Was Paul Against Sex?

The verse 'It is well for a man not to touch a woman' may be Paul quoting from the Corinthians' letter to him.

Excerpted from The Theology of Paul the Apostle with permission of Eerdmans Publishing Co.

Peter Brown observes that 1 Corinthians 7 is "the one chapter that determine all Christian thought on marriage and celibacy for well ov millennium." It is unfortunate, then, that so much of the discussion of the passage, present as well as past, has been dominated by the assumption that Paul's own sexual ethic was basically ascetic in character and that he promoted the idea of marriage and sexual relationships as a second best.

This dominant view obviously builds on two undeniable features of the passage. One is Paul's own clearly stated preference for the unmarried state: "I wish that all were as I am" (7.6); "those who marry will have affliction in regard to the flesh, and I would spare you that" (7.28); "he who marries his virgin does well, and he who does not marry her does better" (7.38); "in my opinion she [a widow] is happier if she remains as she is [and does not marry again]" (7.40). The other is Paul's sense that the present age will not be long drawn out: "the time is short" (7.29);95 "the form of this world is passing away" (7.31).96 In the interim, "those who have wives should be as though they had none" (7.29). It is also clear from the thrust of 7.25-35 that the two concerns hang together. A large part of the reason for Paul's preference for the unmarried state is his conviction that the time is so short.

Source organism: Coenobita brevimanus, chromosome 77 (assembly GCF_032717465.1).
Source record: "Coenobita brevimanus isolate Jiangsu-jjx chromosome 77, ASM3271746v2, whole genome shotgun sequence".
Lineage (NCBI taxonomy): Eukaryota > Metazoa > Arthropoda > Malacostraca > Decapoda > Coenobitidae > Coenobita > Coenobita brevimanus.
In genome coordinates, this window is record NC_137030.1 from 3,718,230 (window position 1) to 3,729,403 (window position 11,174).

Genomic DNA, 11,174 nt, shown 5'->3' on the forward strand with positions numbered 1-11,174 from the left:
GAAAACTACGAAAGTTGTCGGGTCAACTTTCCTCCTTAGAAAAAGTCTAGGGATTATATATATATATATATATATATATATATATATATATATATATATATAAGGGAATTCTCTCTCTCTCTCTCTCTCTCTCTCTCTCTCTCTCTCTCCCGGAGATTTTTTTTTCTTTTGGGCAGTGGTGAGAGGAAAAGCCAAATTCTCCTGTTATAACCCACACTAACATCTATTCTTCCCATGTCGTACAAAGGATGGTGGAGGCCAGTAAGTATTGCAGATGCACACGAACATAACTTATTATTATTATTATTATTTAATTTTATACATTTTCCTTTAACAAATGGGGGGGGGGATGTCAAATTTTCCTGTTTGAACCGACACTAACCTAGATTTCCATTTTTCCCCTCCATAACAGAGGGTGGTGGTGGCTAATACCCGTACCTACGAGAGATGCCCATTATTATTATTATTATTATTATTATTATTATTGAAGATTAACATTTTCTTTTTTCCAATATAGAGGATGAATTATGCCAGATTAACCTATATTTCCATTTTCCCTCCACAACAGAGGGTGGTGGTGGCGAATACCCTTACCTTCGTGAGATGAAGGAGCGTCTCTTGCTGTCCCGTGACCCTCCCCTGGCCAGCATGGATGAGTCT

The whole of that section stands under the opening statement, "I think thaton account of the present distress (ananke) it is well for a person to continue as he is" (7.26).

However, at the same time, too little weight has been given to two other factors. One is that Paul was evidently responding to a series of questions posed by the Corinthians themselves - as indicated by the letter's first use of peri de ("now, concerning. . .") in 7.1 and its repetition in 7.25. This probably indicates that the Corinthians' letter put a series of questions to Paul, first with regard to the married (7.1-24) and second with regard to the virgins9s and unmarried (7.25-38) The importance of this point is that it compels us to recognize that the scope of Paul's discussion was determined by the issues put to him 99 In other words, h; did not set out to provide a theology of marriage. No doubt this was anoth~ element of scriptural teaching which he simply took for granted (cf. 1 Cor. 6.16)'` That presumably is why he makes no reference to what was generally regaras the primary purpose of marriage - to procreate - although his allusion t children in v. 14 presumably indicates that he also took that as understood.

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